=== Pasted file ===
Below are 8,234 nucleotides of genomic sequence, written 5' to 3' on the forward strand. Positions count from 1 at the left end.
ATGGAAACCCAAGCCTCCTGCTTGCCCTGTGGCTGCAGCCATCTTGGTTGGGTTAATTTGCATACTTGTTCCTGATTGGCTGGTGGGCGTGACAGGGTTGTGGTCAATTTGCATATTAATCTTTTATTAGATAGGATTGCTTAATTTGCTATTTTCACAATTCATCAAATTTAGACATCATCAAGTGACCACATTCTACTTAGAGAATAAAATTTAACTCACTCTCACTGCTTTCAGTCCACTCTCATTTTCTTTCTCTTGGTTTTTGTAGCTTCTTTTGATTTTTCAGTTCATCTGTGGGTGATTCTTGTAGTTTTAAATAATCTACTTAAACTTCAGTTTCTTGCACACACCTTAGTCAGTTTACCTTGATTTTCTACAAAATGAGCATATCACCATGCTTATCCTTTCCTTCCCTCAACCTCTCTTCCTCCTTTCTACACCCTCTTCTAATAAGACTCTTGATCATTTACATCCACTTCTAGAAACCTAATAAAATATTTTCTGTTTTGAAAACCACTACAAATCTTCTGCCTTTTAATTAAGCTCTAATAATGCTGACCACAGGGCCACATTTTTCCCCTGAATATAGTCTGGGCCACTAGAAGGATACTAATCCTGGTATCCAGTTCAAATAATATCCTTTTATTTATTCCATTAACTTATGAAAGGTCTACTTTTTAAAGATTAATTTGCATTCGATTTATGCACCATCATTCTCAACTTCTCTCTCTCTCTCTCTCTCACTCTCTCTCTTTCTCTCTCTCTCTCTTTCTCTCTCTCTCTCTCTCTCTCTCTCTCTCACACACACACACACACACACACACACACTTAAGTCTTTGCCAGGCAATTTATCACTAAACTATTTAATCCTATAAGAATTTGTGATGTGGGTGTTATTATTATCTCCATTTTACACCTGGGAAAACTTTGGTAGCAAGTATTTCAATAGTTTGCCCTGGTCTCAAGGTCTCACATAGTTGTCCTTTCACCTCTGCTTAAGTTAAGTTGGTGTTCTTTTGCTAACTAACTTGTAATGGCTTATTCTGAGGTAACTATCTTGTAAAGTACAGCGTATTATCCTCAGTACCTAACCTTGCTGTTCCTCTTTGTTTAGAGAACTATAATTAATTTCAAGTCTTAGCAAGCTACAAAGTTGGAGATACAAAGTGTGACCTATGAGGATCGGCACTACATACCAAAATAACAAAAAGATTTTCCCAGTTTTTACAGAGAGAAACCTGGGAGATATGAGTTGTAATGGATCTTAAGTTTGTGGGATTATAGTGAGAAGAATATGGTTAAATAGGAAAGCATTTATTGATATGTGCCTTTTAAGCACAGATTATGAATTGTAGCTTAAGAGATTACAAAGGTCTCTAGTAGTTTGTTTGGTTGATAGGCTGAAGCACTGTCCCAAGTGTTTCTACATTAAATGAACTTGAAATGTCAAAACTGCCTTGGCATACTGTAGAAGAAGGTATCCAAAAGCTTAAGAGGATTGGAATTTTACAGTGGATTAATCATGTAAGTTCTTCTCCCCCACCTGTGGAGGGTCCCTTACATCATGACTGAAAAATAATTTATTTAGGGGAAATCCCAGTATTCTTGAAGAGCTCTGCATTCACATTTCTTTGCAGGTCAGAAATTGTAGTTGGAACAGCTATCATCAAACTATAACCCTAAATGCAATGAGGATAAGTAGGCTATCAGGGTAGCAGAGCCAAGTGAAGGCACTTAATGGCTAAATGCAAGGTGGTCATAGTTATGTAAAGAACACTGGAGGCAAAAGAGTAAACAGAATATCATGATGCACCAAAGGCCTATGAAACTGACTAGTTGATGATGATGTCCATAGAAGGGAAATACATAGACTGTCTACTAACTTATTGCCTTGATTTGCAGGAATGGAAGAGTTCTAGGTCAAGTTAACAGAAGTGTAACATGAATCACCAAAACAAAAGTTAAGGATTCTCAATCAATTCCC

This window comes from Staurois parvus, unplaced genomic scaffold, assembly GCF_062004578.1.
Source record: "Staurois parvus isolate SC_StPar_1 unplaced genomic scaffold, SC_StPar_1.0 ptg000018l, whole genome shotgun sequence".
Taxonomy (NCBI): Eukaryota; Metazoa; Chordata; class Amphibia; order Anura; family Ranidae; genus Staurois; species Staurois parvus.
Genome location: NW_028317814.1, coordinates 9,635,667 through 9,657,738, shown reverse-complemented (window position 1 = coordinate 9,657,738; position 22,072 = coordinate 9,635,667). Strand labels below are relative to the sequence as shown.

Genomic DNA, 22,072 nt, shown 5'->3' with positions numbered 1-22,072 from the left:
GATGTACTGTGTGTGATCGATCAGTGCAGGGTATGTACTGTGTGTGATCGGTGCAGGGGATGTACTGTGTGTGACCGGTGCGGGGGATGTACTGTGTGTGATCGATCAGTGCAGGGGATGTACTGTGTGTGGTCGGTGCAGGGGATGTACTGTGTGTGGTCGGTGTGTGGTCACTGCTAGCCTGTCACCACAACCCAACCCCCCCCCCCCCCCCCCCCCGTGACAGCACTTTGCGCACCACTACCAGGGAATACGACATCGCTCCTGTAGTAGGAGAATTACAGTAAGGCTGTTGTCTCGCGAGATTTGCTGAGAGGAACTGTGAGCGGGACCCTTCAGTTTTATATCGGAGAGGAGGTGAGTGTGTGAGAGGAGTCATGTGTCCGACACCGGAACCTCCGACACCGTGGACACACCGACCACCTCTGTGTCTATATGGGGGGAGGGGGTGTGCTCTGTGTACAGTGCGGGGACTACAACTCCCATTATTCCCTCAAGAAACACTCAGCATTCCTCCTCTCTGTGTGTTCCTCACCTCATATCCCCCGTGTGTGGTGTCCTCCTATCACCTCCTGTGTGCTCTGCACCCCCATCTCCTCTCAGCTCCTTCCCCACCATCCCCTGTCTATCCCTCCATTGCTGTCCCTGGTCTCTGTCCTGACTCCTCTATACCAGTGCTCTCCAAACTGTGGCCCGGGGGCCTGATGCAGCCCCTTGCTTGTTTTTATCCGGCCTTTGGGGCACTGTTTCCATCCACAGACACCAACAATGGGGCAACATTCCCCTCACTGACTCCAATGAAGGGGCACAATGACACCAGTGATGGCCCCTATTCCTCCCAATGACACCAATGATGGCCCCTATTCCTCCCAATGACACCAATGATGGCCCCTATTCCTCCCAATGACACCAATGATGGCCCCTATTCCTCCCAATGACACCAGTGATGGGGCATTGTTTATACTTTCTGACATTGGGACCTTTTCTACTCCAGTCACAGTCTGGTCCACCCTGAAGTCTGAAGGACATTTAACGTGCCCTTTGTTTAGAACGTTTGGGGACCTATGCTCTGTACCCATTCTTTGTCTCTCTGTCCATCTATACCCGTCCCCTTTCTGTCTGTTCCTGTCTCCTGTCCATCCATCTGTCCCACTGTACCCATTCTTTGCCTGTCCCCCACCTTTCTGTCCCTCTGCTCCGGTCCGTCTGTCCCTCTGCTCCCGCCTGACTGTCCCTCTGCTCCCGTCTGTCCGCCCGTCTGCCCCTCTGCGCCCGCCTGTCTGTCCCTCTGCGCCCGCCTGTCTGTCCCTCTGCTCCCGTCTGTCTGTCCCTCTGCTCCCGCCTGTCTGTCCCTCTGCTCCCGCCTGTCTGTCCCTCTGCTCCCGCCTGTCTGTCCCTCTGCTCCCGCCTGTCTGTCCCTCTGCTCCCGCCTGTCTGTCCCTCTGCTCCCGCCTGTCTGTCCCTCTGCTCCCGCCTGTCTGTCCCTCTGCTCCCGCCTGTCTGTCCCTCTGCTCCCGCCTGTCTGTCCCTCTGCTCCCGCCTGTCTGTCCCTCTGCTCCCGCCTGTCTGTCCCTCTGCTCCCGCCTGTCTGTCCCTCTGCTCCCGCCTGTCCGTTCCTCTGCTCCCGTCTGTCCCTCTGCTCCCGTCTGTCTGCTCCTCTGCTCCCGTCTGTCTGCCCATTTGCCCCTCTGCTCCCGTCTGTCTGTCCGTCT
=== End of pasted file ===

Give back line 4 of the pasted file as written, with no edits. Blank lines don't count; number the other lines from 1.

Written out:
Source record: "Staurois parvus isolate SC_StPar_1 unplaced genomic scaffold, SC_StPar_1.0 ptg000018l, whole genome shotgun sequence".